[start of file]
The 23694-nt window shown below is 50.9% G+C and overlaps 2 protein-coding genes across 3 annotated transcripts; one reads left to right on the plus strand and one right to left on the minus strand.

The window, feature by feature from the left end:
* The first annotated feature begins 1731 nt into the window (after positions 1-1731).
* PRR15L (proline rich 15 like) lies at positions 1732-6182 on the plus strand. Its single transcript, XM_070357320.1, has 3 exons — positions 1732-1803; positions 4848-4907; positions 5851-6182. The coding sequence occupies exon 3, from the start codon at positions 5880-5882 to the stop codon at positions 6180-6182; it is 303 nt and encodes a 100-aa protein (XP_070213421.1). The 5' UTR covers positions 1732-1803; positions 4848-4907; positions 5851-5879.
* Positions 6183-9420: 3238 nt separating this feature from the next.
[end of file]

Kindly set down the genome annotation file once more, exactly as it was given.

The 23694-nt window shown below is 50.9% G+C and overlaps 2 protein-coding genes across 3 annotated transcripts; one reads left to right on the plus strand and one right to left on the minus strand.

The window, feature by feature from the left end:
* The first annotated feature begins 1731 nt into the window (after positions 1-1731).
* PRR15L (proline rich 15 like) lies at positions 1732-6182 on the plus strand. Its single transcript, XM_070357320.1, has 3 exons — positions 1732-1803; positions 4848-4907; positions 5851-6182. The coding sequence occupies exon 3, from the start codon at positions 5880-5882 to the stop codon at positions 6180-6182; it is 303 nt and encodes a 100-aa protein (XP_070213421.1). The 5' UTR covers positions 1732-1803; positions 4848-4907; positions 5851-5879.
* Positions 6183-9420: 3238 nt separating this feature from the next.